PHPBuilder - PHP-Based Chat Room Page 4

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PHP-Based Chat Room - Page 4

by: Mike Hall
July 30, 2000

Now we're getting somewhere in terms of design. Another feature the regulars at my chat room enjoy is the ability to display email and URL link icons in their message. Two more form inputs were incorporated and the links processed thus :


$link_html .= " <a href=\"$url\" target=\"_new\">".
"<font face=\"wingdings\">2</font></a>";
$link_html .= " <a href=\"$mail\" target=\"_new\">".
"<font face=\"wingdings\">*</font></a>";

$new_message "<font color=\"$color\"><b><i>$name</i></b>".
" $link_html <font size=\"1\">($time)</font> : $message</font><br>\n";

Again, we could just could just leave things at that, but there are certain security issues. What is to stop someone entering nasty HTML into the message box? A little JavaScript? A little VBScript? Even something as simple as a 5,000k JPEG image can do harm. Refreshing every eight seconds on the screens of heaven-knows how many people across the globe. Could be murder on your bandwidth - not something we want. We could remove all HTML and PHP elements using the strip_tags() function, but I want the chatters to be able to use basic HTML in their posts. Basic elements like <i>, <b> and <font> that can be used to spruce up a message.
For almost two years I used a complicated series of regex statements to screen out the nasty HTML. However I found that I was more or less constantly adding to this filter, until it was taking up most of my code! Frustrated by inefficient code I was again rescued by a friend who suggested approaching the problem from the other direction. Instead of telling the script what HTML it can use, tell it what it can't.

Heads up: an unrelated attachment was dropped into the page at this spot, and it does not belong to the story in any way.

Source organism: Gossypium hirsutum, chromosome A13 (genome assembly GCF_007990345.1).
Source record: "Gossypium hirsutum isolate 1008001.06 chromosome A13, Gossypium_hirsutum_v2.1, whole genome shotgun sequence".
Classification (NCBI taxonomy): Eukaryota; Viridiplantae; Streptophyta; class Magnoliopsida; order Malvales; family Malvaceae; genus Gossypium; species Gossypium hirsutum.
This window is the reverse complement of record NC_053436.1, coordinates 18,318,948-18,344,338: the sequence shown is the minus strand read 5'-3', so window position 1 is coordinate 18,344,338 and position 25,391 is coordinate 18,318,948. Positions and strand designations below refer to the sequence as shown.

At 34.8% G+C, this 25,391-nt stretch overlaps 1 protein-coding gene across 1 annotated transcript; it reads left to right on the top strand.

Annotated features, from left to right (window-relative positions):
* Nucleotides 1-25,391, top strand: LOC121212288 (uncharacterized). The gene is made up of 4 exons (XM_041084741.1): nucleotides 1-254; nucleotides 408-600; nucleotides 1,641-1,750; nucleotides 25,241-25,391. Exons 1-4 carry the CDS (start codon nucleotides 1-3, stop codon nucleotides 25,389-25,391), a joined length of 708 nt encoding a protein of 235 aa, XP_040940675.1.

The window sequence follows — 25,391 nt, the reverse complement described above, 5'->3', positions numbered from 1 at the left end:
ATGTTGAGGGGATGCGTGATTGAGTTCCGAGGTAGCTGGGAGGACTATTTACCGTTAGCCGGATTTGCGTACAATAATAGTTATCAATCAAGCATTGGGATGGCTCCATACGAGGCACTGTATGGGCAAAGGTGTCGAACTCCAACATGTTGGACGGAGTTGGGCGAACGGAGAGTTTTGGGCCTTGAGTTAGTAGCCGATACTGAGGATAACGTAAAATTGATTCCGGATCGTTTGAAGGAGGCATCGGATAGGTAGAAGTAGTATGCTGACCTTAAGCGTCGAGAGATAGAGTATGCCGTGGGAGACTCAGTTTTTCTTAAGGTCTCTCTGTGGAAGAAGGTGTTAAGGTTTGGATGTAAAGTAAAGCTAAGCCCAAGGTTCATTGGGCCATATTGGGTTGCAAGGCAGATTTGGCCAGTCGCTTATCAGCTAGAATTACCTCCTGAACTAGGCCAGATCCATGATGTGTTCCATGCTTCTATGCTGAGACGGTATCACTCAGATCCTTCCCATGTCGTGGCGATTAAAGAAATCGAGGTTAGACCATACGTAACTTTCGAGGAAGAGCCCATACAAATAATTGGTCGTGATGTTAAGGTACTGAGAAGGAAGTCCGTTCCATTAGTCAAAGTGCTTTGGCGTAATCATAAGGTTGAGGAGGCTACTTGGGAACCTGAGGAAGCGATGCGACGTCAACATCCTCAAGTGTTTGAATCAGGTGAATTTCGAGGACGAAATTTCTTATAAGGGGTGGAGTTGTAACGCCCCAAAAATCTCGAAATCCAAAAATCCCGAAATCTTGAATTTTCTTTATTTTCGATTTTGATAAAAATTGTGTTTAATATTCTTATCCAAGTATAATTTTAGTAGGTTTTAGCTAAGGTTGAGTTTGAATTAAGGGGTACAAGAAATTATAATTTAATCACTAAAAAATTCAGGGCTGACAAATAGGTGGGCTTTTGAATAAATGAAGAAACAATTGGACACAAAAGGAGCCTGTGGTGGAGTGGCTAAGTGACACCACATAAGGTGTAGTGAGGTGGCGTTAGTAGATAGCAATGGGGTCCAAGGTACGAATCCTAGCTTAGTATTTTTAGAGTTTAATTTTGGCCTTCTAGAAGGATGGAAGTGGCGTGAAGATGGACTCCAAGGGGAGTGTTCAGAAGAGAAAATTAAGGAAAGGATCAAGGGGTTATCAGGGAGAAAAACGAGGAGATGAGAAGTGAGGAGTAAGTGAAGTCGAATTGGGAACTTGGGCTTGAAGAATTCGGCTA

htmlspecialchars() is a much under-used PHP function. It replaces certain characters with their HTML entities. So " becomes &quot;, & becomes &amp;, < becomes &lt; and > becomes &gt;. By running the $new_message variable through htmlspecialchars() I turn ...
<iframe src="">
... into ...
&lt;iframe src=&quot;;&gt;
... rendering it useless. A series of string replace functions can then re-enable certain tags. Then comes the clever part. We use str_replace() to undo some of what htmlspecialchars() did.



$message str_replace("&gt;"">"$message);
$message str_replace("&lt;b>""<b>"$message);
$message str_replace("&lt;/b>""</b>"$message);
$message str_replace("&lt;i>""<i>"$message);
$message str_replace("&lt;/i>""</i>"$message);
$message str_replace("&lt;font ""<font "$message);
$message str_replace("&lt;/font>""</font>"$message);

And so on. There are cleverer ways of doing this using eregi_replace() but I don't want to complicate matters.
We have to make sure we run the $name, $color, $url and $mail through this filter too, otherwise the malicious users can enter code that way. Save yourself work and bundle the filter off in a function.


$message filterHTML($message);
$color filterHTML($color);
$url filterHTML($url);
$mail filterHTML($mail);


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